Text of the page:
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Feb 23, 2012, 08:41 AM
Article ID :97905
The Court of Appeal is shortly expected to give their judgment on the case concerning lesbian parents who seek to marginalise the relationship between their son and his natural father. The focus of their argument is that they wanted to bring up the child in a two parent family. In contemplation of that they sought to reach an agreement with a close male friend and former husband of one of them (albeit in what is described as a marriage of convenience). They entered into an arrangement whereby he would act as a donor but would then have no further role in the child’s life.
There perhaps lies the first problem. He was their friend. He was the former husband of one of them. He was bound to come into regular contact with a boy whom he knew to be his natural child. Was he really supposed to play no role in that child’s future but stand by and watch others make decisions in relation to his upbringing? Whilst the primary carers are to be praised for their obviously firm desire to bring their son up in a two parent family, their plan was surely doomed to failure on the choice of donor.
Is their approach reasonable? Interestingly, it seems their position is they do not seek to exclude the father completely. Indeed he has already been visiting the child for five hours each fortnight. Is it therefore reasonable to expect that having developed a bond the father should never seek the opportunity to increase or develop that relationship. The ethos behind the Children Act and what all courts try to achieve is of course “what is in the best interests of the child” – not the parents. Can it be fair that this little boy cannot develop a relationship with his father? Indeed it surely begs the question why should the boy be treated any differently to a child born to a heterosexual couple? When parents separate or a child is born to unmarried parents there is an expectation, save in exceptional circumstances, that the child should enjoy a relationship with his father. Should it be any different in this situation?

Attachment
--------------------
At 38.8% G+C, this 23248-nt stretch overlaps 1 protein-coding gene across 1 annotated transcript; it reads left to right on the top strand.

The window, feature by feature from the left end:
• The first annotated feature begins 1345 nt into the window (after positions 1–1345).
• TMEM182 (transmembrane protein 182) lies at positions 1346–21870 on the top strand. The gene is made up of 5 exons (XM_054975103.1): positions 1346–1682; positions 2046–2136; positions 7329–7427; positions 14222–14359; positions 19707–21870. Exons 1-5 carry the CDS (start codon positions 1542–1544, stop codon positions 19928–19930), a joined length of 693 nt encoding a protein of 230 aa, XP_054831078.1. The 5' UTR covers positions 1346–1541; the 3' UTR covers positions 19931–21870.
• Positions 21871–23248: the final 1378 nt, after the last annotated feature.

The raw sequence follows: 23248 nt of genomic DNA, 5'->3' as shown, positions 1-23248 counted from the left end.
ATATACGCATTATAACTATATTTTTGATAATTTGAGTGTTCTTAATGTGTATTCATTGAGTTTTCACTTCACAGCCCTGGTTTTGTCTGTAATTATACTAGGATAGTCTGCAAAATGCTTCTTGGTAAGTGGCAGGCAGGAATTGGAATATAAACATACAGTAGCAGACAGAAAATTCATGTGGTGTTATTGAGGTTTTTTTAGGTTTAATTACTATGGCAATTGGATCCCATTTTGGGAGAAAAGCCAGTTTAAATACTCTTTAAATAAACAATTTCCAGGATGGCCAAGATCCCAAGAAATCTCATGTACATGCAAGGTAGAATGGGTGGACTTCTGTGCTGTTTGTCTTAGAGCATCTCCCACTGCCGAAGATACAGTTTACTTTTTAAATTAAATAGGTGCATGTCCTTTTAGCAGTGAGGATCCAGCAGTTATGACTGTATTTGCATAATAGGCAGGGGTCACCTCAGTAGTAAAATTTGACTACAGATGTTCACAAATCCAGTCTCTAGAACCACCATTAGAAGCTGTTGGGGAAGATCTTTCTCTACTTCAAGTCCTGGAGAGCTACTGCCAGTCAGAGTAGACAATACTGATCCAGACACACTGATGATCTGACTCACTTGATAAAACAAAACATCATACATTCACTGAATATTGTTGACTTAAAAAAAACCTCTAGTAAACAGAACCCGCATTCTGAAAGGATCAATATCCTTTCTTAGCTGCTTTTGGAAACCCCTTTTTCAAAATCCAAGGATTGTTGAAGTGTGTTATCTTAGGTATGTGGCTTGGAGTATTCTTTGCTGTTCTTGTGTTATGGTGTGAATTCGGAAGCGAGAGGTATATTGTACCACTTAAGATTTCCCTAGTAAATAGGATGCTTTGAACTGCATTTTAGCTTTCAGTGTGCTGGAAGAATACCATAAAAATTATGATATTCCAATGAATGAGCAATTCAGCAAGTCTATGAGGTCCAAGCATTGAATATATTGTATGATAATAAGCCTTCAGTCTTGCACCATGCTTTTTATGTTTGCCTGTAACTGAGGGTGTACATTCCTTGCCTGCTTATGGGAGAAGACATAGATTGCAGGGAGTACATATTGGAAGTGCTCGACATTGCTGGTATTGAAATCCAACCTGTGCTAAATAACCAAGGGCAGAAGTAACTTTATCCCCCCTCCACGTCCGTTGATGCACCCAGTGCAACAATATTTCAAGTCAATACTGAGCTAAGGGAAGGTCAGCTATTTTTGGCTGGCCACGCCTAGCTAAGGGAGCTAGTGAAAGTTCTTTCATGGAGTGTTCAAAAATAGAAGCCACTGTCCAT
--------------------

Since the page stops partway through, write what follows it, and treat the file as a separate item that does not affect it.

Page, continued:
The principal carers seek to achieve a one home two parent environment for their child. That is no doubt well meant and indeed admirable. However, many relationships end in separation. A child so lovingly brought into a two parent family will find himself sharing a home between his mother and father and each with new partners – two homes; four parents! When approached in this way it seems the parents are unwittingly suggesting that because they are a same-sex couple they should enjoy a status which is not available to heterosexual couples. After all would a heterosexual couple stand any chance of successfully arguing that they entered into a contract prior to their child’s birth in which they agreed that on separation the other parent would have no contact? An interesting thought - but in my view doomed to failure.